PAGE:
Today’s businesses increasingly rely on ever more advanced technology, and much of the technology goes toward the acquisition, management, and processing of data. The big data economy has been good for businesses of all shapes and sizes, but it takes a certain degree of knowledge and diligence to make data work for you. For example, the presence of all that valuable data on business networks is what makes companies a juicy target for hackers, making data security a major priority in today’s commercial landscape. Here’s what you need to know to keep your data, and your business, safe from bad actors.
Another major trend in digital age business is e-commerce. It stands to reason that by offering consumers more access to your business, not to mention additional quality of life features and convenience, you can take advantage of an increase in sales. However, Implementing e-commerce functionality into your business model requires additional data security considerations. For example, e-commerce apps rely on cloud computing, so a Kubernetes ingress controller is an important part of monitoring and regulating traffic within apps.
Likewise, the widespread development and implementation of these apps is thanks in large part to APIs. Application programming interfaces are programs designed to expedite the development cycles of e-commerce apps using templates and other tools, which has been a blessing. However, there’s a downside to relying on these shortcuts in the form of blindly accepting any potential security flaws of the API into your app. You’ll need to invest in API security to patch up any holes in your app’s security before launch to avoid cyber attacks and public outcry.
Your business’s network will be the area in which the company itself will face the most risk, just by virtue of using it directly and constantly. It’s also worth mentioning there is always overlap between these systems, so taking care of your network is another way to take care of your consumers and vice versa. Getting started with network security is again a matter of monitoring traffic. For example, network traffic monitoring can expose some unusual behavior that may indicate an infiltration attempt in progress, allowing you to shut down a cyber attack before it even properly gets started. On the other hand, best practices can go a long way toward protecting your network.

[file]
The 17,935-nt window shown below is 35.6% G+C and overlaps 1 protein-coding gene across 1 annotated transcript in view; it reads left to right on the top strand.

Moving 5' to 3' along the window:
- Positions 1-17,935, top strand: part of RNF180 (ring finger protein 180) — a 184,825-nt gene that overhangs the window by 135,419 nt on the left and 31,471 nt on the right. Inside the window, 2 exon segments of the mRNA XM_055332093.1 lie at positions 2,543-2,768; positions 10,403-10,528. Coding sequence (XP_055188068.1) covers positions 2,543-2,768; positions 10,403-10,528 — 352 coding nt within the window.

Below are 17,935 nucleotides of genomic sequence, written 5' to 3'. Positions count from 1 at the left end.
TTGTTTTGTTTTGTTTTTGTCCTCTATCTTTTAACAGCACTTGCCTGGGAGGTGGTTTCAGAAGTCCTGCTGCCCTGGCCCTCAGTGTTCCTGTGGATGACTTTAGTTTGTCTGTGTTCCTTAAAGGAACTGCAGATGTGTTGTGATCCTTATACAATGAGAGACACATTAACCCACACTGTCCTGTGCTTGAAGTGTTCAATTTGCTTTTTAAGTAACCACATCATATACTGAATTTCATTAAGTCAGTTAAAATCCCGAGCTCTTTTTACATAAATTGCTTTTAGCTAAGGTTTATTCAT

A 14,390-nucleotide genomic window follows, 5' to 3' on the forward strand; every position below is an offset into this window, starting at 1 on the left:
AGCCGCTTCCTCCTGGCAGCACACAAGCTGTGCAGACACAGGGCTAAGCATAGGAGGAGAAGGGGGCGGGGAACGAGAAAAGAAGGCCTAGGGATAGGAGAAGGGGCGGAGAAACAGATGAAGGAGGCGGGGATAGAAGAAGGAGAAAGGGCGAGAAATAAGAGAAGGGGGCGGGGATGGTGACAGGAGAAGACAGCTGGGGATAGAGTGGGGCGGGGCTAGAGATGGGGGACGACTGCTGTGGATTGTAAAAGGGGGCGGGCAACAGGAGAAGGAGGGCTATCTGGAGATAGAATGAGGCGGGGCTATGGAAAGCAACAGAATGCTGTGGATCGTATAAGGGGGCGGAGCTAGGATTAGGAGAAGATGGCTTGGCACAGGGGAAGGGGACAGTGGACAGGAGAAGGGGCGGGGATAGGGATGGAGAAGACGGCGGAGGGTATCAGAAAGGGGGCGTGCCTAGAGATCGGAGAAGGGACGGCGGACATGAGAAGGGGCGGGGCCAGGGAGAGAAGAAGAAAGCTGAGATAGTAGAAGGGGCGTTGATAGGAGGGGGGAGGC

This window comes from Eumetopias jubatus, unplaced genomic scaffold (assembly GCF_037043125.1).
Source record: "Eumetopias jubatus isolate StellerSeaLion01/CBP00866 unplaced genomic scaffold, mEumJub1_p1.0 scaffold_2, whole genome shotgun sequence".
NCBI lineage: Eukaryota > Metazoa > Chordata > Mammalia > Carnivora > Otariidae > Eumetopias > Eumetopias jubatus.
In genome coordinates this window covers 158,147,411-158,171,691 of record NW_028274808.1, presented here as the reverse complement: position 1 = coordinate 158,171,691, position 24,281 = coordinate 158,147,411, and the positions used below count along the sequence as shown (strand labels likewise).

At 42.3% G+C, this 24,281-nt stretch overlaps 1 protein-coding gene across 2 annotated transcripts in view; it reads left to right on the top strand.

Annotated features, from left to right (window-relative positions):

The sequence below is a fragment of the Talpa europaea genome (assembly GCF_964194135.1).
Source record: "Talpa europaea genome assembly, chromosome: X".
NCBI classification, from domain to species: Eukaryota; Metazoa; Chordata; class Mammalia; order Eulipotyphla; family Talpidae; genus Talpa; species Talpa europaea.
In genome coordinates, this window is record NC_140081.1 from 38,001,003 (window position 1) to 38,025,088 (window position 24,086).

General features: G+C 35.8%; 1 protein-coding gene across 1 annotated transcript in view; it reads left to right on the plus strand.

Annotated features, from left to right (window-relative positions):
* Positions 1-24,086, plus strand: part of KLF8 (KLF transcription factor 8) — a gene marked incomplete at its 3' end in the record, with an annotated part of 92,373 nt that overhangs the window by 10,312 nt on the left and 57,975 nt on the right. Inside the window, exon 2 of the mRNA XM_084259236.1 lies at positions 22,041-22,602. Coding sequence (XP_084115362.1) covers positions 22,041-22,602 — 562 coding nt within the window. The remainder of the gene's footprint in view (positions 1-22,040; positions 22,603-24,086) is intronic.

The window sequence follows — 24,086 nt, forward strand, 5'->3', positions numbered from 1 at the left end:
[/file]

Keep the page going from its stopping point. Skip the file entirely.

Passwords, for example, are a time honored cybersecurity tool, but they are actually pretty flimsy thanks to the practice of using advanced hardware and software to “brute force” a password by rapidly trying all possible combinations of characters. A more secure alternative is passwordless authentication that uses a one-time-use, randomly generated, 4 digit code instead of a password, and that code is sent to the authorized user’s designated smart phone. This prevents the vast majority of fraudulent logins when implemented, because it forces hackers to somehow obtain the user’s smartphone before they can infiltrate the account, a practice that isn’t feasible when hackers operate remotely from the shadows.
Another important battlefield when it comes to data security is your company website. Once again, there is overlap between this front and the others, especially where e-commerce is concerned. A company’s website typically offers services and features to consumers that are comparable to the functionality of an e-commerce app, and there are similar risks regarding the security of your customers’ financial information. The primary obstacle in this case is a simple and easy one to solve, however. Simply put, a brand new business website lacks the crucial cybersecurity feature known as encryption.
Encrypted data is data that has been scrambled as it is sent and received so that if it happens to be intercepted en route by hackers, it will be completely unusable without access to the cipher generated by the encryption and decryption protocols. Implementing encryption on your website is as simple as purchasing certification for a nominal fee. As an added bonus, this will help your company to avoid obscurity, because search engines tend to display secure websites first in search results to protect consumers.